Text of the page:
". . . how would you like it if at your job, every time you made the slightest mistake a little red light went on over your head and 18,000 people stood up and screamed at you?” -Jacques Plante. Goalie. Montreal Canadians.
I think everyone has now heard of the everyone wins sports tournaments?
Now that my son's hockey season has drawn to a close, his league not subscribing to the everybody wins ideal, I realized while watching his last playoff game (they didn't make the finals) how far he has come in terms of dealing with that oh so painful loss of a game.
Being an avid Senators fan since . . . well being old enough to understand and love the game of hockey, he's grown from huge tears when the Senators lost to being able to bounce back from his own team losing. "That's the sport, mom."
Mind you this has been a good ten year span of time, and in between there been many bouts of weeping and wailing and gnashing of teeth; I still cringe with the pain of watching him, as the last shoot out player in a tie game miss the shot, but all of this has taught him how to deal with the mixed bag of emotions that come with winning and losing gracefully in sports and life.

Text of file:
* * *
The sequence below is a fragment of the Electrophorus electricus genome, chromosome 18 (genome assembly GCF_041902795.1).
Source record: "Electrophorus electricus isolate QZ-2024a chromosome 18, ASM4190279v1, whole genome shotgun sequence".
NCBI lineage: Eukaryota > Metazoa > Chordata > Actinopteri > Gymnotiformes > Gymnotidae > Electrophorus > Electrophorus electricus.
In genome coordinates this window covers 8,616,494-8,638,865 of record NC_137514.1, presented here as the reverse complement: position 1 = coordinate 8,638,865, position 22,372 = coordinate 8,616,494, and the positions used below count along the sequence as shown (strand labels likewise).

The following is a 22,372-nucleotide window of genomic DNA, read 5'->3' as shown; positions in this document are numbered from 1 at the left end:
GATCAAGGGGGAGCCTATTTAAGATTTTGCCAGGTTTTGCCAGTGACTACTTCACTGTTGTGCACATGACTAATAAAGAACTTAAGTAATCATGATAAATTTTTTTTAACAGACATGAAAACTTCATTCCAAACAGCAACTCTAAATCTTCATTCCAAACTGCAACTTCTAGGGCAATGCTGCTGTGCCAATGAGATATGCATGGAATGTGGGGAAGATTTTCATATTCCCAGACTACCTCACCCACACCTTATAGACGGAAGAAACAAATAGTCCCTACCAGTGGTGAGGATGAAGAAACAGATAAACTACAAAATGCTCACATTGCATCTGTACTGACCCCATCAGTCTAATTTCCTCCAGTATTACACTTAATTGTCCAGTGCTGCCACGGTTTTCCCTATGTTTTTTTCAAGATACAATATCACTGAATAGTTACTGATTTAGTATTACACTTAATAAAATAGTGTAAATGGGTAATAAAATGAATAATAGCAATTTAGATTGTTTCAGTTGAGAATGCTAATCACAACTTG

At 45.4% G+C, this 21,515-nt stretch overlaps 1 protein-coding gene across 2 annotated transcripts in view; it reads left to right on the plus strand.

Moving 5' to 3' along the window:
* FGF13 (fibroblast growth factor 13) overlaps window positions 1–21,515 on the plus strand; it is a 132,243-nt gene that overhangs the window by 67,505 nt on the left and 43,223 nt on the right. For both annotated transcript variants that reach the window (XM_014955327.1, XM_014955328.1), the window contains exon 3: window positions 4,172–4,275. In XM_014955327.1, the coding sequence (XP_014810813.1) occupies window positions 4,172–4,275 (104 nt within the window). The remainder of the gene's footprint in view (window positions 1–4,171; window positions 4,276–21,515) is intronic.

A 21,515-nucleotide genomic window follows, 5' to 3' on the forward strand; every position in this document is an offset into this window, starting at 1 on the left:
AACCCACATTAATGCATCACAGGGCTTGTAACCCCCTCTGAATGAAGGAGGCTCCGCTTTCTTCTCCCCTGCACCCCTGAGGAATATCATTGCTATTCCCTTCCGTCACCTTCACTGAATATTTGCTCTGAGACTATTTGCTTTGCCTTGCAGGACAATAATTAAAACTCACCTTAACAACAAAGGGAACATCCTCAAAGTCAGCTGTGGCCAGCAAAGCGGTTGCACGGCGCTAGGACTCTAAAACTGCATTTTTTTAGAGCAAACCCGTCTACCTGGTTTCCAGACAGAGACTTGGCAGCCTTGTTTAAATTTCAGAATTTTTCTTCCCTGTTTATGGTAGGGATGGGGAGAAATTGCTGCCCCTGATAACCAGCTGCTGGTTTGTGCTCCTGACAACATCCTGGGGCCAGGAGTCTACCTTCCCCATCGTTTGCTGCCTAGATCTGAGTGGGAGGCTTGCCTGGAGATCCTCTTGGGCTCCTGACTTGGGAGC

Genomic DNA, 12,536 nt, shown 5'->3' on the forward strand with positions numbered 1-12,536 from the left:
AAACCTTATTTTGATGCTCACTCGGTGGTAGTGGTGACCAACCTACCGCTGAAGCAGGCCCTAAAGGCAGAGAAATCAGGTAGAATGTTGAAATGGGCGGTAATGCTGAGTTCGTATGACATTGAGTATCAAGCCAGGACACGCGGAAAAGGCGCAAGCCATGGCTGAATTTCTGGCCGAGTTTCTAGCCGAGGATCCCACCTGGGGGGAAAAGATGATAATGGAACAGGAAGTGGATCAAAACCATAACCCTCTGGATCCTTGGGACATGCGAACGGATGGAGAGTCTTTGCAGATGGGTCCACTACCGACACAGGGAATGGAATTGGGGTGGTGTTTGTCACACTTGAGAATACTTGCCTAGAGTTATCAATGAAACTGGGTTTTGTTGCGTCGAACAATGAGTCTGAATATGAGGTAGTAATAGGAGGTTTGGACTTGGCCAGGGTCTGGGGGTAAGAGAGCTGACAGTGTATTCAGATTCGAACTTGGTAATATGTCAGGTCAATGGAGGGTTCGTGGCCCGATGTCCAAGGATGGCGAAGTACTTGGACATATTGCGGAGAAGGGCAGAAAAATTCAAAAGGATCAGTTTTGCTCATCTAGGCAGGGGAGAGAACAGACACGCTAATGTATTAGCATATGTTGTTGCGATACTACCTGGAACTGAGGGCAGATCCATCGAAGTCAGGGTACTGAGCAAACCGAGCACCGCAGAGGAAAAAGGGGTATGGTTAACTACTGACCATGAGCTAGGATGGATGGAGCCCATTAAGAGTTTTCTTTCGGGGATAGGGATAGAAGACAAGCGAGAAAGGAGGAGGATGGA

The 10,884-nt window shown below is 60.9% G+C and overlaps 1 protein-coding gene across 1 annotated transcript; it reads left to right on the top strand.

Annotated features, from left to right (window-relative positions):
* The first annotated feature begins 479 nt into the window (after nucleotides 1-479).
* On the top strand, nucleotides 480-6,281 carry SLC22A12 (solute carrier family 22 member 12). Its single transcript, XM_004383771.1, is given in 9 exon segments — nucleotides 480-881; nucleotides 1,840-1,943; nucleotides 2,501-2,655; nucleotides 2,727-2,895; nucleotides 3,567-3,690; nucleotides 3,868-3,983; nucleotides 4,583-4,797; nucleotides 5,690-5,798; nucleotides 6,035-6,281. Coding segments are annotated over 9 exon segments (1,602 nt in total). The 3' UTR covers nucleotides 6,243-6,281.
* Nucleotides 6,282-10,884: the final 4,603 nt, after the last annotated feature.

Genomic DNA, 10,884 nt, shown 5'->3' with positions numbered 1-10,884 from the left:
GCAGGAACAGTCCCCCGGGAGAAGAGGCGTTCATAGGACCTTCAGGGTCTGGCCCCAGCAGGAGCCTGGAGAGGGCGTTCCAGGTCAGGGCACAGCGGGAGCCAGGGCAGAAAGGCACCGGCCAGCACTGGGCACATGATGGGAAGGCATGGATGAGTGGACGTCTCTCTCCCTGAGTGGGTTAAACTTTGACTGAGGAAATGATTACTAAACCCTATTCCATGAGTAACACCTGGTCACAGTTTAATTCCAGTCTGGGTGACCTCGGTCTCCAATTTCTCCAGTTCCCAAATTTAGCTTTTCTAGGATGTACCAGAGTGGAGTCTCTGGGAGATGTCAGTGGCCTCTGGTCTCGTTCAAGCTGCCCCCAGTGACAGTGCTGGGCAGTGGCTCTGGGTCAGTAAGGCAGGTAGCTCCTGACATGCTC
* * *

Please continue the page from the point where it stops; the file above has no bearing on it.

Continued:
In hind sight, I can't really see how these lessons would have been taught as well through the everybody wins a trophy tournament ideal.
Now, he's in his teens and a goalie, and with that position comes a new sense of . . . something (see quote up top) And as I read the mixed opinions about everybody wins tournaments, I ask:
• When do these children learn how to lose?
• Where is the motivation to achieve something extra?
• And is there something lost when you win no matter the effort put in?